The earliest archaeological evidence of dance originated 9,000 years ago when figures and symbols were drawn on the walls in the caves of India and Africa. Dance is the idea of creative sequences and motion with the values of emotion, performance, and symbolism while using music to help deepen the message.
Many forms of dance originating in Africa were tribal dances, the majority done in large groups with many having religious influence. The relationship between rhythm and movement is key with drums holding a significant role in how these dances were performed. These tribes also danced for special occasions such as birthings or weddings or even randomly throughout their day. Dance had a symbolic meaning of life and was believed to predict a bright future.
When African slavery began and specifically when slaves were taken to the Americas those slaves were stripped of every freedom which allowed them to practice their culture such as their fashion, their religious belifs, and especially their music with nothing but the muscle memory in order to pass on their African heritage to future generations. Being stripped of their culture resulted in the creation of a form of culture in America. Not even just in America though, they brought these rhythms and sounds to Central and South America as well. Black ethnic groups merged with White dances creating a fusion of culture.
After the middle passage, Africans in the Americas now danced and sang as they worked as slaves. Black people who worked as slaves in Spain and sections of South America were given slightly more freedom in their dancing while many white slave owners in America prohibited any sort of musical artistry. Africans took a creative approach to get around these rules, since moving or shuffling one's feet was considered dancing they would do shuffling movements that included the torso and hips.
As time went on more and more Black people became introduced into actual entertainment and were able to perform for audiences. Although these performances often included them being ridiculed, they found a way to feel pride in revealing their traditions.
The Cakewalk was introduced in 1891 on The Crole Show and was the first time an American dance move created by Black Americans became popular amongst White Americans. The 1920’s were an especially elevated time for Black dance in America. During the Harlem Renaissance several forms of creativity and art such as music, poetry, literature, and dance rose uphill. “Shuffle along” was a Broadway show created by Black Americans with an all black cast and was immensely popular with white audiences. A common dance that Black Americans popularized during this time was tap. Tap includes shuffling and brisk, clean sounds created by the feet often using shoes that have metal bottoms to exhibit the sound. Black Americans along with Irish Americans popularizing tap created a sound that tends to be upbeat with an elated tone.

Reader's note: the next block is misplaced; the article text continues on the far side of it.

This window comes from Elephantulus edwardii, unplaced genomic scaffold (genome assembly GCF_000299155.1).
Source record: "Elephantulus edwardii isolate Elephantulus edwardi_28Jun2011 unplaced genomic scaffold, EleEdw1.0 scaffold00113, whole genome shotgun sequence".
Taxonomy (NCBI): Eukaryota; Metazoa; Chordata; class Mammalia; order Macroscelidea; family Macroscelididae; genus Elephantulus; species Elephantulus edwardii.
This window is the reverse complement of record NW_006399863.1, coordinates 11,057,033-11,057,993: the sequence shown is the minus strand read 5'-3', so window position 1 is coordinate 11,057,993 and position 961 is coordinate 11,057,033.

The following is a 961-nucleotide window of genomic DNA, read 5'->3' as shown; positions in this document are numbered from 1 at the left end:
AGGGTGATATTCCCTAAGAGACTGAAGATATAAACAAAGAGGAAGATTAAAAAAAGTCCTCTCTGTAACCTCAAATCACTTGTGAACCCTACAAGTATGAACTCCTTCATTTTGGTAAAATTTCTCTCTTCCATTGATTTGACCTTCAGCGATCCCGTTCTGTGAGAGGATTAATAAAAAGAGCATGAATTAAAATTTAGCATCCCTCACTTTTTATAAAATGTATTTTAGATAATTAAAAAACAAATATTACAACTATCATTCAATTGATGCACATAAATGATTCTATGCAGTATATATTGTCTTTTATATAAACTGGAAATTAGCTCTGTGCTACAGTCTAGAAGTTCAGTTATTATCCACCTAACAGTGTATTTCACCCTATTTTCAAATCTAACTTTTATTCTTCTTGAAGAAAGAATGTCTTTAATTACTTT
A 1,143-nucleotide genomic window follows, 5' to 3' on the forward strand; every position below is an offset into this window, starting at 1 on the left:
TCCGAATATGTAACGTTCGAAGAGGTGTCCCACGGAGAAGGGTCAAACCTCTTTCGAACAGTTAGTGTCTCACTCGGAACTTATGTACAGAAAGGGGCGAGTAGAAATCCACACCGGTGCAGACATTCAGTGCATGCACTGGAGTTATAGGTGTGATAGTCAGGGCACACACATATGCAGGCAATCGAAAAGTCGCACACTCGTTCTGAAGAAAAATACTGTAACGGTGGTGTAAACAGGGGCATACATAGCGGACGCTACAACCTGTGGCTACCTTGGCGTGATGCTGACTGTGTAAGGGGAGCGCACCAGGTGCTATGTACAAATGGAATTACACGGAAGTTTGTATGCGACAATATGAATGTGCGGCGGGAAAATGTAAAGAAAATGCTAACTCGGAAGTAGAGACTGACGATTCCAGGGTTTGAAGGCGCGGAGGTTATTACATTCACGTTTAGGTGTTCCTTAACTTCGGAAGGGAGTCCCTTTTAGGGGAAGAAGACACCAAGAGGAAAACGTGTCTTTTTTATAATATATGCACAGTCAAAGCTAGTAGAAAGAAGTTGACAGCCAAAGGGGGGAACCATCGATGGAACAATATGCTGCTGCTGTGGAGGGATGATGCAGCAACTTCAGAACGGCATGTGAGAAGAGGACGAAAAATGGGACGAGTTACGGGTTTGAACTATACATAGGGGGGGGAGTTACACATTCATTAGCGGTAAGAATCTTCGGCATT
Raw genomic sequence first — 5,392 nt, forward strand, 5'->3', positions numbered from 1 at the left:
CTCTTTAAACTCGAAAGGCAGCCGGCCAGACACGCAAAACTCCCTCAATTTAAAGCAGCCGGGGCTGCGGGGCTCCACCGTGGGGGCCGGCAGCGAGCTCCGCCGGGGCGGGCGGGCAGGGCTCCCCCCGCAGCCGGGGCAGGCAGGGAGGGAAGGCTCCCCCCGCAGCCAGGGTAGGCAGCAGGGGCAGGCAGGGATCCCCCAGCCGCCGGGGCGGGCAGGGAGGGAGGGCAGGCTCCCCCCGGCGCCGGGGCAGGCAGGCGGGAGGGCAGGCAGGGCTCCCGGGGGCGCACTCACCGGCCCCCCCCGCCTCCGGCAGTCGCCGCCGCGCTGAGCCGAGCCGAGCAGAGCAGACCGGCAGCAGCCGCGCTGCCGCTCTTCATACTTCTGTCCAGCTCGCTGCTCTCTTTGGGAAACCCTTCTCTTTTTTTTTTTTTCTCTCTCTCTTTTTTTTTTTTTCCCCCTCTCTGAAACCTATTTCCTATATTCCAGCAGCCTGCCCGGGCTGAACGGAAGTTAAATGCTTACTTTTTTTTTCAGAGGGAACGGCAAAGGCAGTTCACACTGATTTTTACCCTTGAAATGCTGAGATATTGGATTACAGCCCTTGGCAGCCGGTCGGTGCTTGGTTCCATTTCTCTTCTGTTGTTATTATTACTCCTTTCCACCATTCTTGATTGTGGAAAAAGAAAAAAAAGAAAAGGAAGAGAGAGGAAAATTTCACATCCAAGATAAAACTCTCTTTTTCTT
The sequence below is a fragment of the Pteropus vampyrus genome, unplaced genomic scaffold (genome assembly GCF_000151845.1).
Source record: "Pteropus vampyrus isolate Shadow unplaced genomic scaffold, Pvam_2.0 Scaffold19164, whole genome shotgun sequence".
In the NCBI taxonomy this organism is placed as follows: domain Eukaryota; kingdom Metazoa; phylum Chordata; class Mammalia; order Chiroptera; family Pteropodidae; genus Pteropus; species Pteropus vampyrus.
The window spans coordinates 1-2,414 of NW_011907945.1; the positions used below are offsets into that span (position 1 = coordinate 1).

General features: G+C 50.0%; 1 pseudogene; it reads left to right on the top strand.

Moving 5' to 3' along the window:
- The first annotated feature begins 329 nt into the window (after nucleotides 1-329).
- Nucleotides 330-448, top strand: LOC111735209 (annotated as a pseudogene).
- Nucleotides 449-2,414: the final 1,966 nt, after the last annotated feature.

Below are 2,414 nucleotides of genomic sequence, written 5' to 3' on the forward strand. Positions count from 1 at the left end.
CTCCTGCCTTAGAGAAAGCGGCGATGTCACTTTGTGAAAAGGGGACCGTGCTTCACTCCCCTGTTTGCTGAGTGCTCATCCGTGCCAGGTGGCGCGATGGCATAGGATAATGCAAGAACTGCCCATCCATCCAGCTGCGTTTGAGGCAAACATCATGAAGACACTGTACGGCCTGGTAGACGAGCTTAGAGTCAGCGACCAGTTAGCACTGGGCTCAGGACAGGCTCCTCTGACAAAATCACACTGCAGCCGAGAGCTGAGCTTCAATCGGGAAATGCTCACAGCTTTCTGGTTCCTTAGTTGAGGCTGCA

It wasn’t until the 1930’s and 40’s that Black Americans became more involved in ballet and modern dance styles. White choreographers were intrigued by Black dancers and used aspects of popular Black dances to create new movement styles. Other styles that Black Americans contributed to in America were jazz and contemporary. The largest style of dance that they are given credit for however, is hip-hop. Hip-hop was a revolutionary movement with new themes of beats and movement that no one had ever seen before. The invention of hip hop forever changed American music and pop culture even to this day.
As we can see Black people are responsible for much more than hip-hop and rap and the way we view art and sound would be incredibly different without them. I have been a dancer since I was nine years old and I can’t begin to describe how thankful I am for the collection of cultures that brought me the styles of music and dance that I love today. My life would not be nearly as joyful or fulfilled without my love and passion for dance. As Black history month arrives let’s give thanks to Black culture and what beautiful creations it has brought us.
Some famous Black dancers through history to mention:
John W. Bubbles
“Dance Resources: Dance Styles and History.” Library Guides, qcc.libguides.com/c.php?g=818979&p=6267812.
“Black Dance in America, a Brief History.” African American Registry, 8 Nov. 2020, aaregistry.org/story/african-american-dance-a-brief-history/#:~:text=Tap%20dancing%20developed%20further%20in,hired%20Blacks%20to%20perform%20them.
Nastia, 18/02/2020 by, et al. “15 Black Dancers Who Changed American Dance.” Black History Month 2021, 2 Feb. 2021, www.blackhistorymonth.org.uk/article/section/music-entertainers/15-black-dancers-who-changed-american-dance/.